“An object at rest tends to stay at rest. An object at motion tends to stay at motion.” The First Law of Motion by Isaac Newton points indirectly at the need for a balanced lifestyle and a consistent sleep schedule to increase personal productivity in the workplace. Working hard is not the only factor which increases productivity. Adequate sleep is equally important.
Most office jobs require employees to sit down for eight hours to do work. Whether an employee is working on the computer, conducting meetings, filling out paperwork or talking on the phones, sitting down has become a staple in the workforce. On top of that, other daily activities such as driving back and forth to work, watching TV and eating meals call for people to sit down consistently. Some people spend as much as 80 percent of their waking hours seated.
This kind of enforced sedentary lifestyle often results in health issues. The National Institutes of Health points out several issues that arise from what it calls "problem sleepiness," which is sleepiness at times when it is normal to be awake. Problem sleepiness often results in difficulty concentrating, fatigue, emotional instability, lethargy, loss of energy and lapses in memory. In addition, it can play a factor in problems with serious consequences, such as workplace accidents and drowsy driving. These factors all have a negative effect of workplace productivity.
One of the key causes of problem sleepiness is the lack of an adequate or consistent sleep schedule during normal sleeping hours. Loss of sleep has a deleterious effect on the ability of employees to concentrate, as well as on their decision-making skills, memory and reaction time.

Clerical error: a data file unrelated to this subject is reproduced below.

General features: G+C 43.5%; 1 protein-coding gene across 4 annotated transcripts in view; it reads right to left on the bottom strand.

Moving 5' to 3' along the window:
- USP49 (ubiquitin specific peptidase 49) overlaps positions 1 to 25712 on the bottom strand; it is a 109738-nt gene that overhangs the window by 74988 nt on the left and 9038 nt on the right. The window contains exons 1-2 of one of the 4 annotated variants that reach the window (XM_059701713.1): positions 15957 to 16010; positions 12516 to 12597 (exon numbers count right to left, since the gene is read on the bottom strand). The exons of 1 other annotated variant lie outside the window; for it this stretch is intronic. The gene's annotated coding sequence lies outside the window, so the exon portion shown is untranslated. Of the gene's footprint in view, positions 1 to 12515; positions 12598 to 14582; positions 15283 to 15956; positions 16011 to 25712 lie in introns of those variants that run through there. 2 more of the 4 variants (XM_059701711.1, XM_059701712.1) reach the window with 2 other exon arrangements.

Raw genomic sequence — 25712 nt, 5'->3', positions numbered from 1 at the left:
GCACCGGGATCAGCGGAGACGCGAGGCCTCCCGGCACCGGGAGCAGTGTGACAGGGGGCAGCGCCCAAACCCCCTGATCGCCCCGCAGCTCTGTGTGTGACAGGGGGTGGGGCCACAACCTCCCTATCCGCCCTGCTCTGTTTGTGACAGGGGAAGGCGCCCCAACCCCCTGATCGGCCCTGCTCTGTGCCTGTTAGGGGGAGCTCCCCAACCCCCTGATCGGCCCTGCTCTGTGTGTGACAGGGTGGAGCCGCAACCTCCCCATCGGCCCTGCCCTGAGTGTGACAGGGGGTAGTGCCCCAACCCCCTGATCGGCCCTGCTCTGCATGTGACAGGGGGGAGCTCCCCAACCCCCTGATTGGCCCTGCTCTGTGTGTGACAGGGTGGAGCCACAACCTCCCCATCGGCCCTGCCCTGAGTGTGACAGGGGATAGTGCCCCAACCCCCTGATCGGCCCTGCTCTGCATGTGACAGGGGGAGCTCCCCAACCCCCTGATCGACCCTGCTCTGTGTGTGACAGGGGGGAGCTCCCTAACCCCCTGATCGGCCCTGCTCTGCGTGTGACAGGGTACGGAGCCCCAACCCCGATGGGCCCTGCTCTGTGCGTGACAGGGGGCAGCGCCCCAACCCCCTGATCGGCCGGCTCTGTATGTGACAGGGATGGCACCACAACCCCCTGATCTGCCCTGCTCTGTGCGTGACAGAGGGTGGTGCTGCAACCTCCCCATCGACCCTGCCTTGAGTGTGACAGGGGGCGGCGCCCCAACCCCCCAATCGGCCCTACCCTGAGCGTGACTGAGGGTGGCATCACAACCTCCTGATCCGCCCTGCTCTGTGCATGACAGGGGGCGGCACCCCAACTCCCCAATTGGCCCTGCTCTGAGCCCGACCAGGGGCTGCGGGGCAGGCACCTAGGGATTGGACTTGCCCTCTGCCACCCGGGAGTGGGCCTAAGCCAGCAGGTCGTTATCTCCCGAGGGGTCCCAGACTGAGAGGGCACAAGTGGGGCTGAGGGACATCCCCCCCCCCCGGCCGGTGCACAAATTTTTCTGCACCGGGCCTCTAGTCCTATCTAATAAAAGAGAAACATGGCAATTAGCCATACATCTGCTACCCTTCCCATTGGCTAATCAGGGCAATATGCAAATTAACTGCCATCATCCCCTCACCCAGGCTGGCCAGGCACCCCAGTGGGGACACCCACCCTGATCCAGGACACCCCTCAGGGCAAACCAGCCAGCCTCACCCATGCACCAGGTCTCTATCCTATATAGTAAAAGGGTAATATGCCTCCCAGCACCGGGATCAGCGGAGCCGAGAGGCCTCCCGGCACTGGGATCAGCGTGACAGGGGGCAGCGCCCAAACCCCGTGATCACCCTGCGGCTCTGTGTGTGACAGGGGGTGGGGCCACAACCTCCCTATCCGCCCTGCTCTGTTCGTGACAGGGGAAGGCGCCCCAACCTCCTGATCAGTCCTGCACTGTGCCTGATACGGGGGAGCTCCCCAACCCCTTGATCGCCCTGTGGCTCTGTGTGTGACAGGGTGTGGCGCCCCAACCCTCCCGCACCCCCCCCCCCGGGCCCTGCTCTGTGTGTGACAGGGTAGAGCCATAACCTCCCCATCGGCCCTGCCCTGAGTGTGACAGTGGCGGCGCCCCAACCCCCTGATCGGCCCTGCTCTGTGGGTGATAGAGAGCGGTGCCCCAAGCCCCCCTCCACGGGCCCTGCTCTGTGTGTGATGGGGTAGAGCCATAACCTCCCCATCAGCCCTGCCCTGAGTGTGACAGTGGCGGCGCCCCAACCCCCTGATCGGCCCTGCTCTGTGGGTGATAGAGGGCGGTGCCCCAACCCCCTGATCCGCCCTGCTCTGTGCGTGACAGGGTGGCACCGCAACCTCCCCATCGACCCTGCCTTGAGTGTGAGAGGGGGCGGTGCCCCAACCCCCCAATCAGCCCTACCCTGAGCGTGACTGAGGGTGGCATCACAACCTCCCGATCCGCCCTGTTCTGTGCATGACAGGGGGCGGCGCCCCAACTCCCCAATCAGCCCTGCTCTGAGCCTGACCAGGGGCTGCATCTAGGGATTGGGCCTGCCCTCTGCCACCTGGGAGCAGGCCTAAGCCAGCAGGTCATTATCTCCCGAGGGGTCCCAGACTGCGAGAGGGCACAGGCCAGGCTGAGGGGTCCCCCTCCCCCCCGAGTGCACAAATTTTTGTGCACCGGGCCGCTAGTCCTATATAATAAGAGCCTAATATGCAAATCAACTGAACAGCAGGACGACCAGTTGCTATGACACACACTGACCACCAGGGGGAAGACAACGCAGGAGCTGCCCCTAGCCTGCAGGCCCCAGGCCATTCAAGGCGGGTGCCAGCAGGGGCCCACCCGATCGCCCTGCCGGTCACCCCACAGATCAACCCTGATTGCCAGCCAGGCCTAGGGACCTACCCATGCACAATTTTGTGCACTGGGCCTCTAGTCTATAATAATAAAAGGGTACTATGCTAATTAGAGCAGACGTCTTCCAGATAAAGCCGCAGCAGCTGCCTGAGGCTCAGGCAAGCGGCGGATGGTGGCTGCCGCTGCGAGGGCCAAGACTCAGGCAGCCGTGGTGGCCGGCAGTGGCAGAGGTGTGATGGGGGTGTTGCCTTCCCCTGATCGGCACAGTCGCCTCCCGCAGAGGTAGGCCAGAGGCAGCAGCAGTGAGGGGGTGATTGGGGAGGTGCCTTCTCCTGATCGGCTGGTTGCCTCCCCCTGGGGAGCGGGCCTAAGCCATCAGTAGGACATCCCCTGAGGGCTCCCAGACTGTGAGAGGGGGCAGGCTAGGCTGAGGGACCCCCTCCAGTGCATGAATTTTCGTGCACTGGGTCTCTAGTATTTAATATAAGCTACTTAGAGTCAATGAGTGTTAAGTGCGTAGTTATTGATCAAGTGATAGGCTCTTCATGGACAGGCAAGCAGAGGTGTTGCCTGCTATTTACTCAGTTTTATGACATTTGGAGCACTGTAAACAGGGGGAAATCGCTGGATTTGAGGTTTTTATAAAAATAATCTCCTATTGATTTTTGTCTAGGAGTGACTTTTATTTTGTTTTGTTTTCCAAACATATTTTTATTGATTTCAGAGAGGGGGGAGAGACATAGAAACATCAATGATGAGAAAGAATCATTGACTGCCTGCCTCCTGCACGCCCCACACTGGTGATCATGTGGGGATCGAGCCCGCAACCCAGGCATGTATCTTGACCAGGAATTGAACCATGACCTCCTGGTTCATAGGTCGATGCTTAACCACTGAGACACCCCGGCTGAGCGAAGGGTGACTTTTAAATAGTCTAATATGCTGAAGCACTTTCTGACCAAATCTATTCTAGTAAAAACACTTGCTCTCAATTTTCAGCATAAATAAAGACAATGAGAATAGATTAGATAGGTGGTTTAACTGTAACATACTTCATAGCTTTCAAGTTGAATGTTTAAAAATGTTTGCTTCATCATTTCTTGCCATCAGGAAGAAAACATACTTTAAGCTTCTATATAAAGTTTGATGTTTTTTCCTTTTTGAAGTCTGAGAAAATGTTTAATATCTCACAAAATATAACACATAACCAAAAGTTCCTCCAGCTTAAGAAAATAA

A consistent sleep schedule is key to avoiding problem sleepiness and increasing productivity at work. Here are some tips to help you achieve a more consistent sleep schedule:
- Try to get your sleeping space as dark as possible. Use heavy curtains or even a sleep mask to cue your brain in to the fact that it's time to sleep.
- Before you go to sleep, avoid all distractions that will get your mind thinking rather than relaxing. In particular, avoid looking at screens (television, computer, phone) before you go to bed to give your brain a chance to disconnect from the day's activities.
- Consider working out briefly before you go to sleep. A little extra activity and a warm shower can help adjust to keeping a consistent sleep schedule.
- Avoid late-night snacks or meals. Especially avoid sugar and caffeine, which give your body a chemical boost that tells it to keep going.
- Keep away from the snooze button in the morning. If your brain knows that it has to get up when the alarm goes off, it will be less sluggish when the alarm actually rings. If you have to break your addiction to the snooze button, consider setting your alarm clock across the room so you are forced to get out of bed when it rings.
There is a direct correlation between a consistent sleep schedule and increased productivity. Promoting the habit of keeping a consistent sleep schedule results in increased productivity and efficiency. Start your work day right by making sure you get enough sleep the night before the alarm rights.
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